Actor Gene Wilder, who starred in classic films such as Willy Wonka and the Chocolate Factory, Blazing Saddles, and Young Frankenstein has died. He was 83-years-old.
Wilder's nephew, Jordan Walker-Pearlman, tells Variety that Wilder died of complications brought on by Alzheimer's disease.
"We understand for all the emotional and physical challenges this situation presented we have been among the lucky ones — this illness-pirate, unlike in so many cases, never stole his ability to recognize those that were closest to him, nor took command of his central-gentle-life affirming core personality. The decision to wait until this time to disclose his condition wasn't vanity, but more so that the countless young children that would smile or call out to him 'there's Willy Wonka,' would not have to be then exposed to an adult referencing illness or trouble and causing delight to travel to worry, disappointment or confusion. He simply couldn't bear the idea of one less smile in the world.
"He continued to enjoy art, music, and kissing with his leading lady of the last twenty-five years, Karen. He danced down a church aisle at a wedding as a parent of the groom and ring bearer, held countless afternoon movie western marathons and delighted in the company of beloved ones."
Wilder (whose given name was Jerome Silberman) began his acting career in theater. His screen debut in 1962, with an appearance on Armstrong Family Theatre. His film debut came in 1967, playing a hostage in Bonnie and Clyde. His first major role was his Academy Award-nominated performance as Leopold Bloom in The Producers in 1968. The Producers was the first in a series of collaborations with writer/director Mel Brooks. Wilder starred in and co-wrote the Brooks-directed films Blazing Saddles and Young Frankenstein, and both films earned Academy Award nominations for Best Adapted Screenplay.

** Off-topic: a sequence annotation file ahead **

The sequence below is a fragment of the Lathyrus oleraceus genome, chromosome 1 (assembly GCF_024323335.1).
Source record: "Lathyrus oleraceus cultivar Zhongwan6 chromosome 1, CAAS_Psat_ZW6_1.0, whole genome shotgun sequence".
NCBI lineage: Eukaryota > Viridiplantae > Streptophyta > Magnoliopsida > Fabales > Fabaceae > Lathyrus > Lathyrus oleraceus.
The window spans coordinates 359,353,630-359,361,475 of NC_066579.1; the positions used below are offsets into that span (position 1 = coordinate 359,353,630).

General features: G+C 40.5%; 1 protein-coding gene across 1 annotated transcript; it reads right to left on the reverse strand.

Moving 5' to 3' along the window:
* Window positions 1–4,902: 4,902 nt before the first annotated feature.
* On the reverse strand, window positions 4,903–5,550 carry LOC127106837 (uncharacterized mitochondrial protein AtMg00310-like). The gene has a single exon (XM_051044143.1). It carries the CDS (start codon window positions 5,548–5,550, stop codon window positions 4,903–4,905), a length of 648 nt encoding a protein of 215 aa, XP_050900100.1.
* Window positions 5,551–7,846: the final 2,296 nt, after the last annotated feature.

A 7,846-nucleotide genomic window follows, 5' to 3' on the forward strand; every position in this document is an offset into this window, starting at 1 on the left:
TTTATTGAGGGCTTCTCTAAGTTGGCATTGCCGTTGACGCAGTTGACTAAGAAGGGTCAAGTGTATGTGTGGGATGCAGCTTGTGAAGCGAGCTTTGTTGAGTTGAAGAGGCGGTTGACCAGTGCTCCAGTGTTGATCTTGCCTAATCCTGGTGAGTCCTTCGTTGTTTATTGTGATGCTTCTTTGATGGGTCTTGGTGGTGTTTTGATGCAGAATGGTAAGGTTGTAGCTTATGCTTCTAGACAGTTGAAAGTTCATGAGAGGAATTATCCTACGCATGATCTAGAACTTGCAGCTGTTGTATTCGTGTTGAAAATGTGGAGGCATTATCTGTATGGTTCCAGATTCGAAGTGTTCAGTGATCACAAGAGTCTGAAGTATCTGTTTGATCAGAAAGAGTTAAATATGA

Wilder's most iconic role was his turn as eccentric genius Willy Wonka in Willy Wonka & the Chocolate Factory in 1971. He then starred in four comedies with the late Richard Pryor – Silver Streak (1976), Stir Crazy (1980), See No Evil, Hear No Evil (1989), and Another You (1991) – and wrote and directed several more films thereafter.
Wilder's starred in three films with his third wife, Gilda Radner. Following Radner's death from ovarian cancer, Wilder became actively involved in promoting cancer treatment and awareness. Wilder himself was diagnosed with non-Hodgkin's lymphoma in 1989.
Wilder's last professional acting performance was an Emmy-nominated guest-starring role on two episodes of Will & Grace in 2002 and 2003. Wilder then took to writing, producing a memoir (Kiss Me Like a Stranger: My Search for Love and Art), a short story collection (What Is This Thing Called Love?), and three novels (My French Whore, The Woman Who Wouldn't, and Something to Remember You By).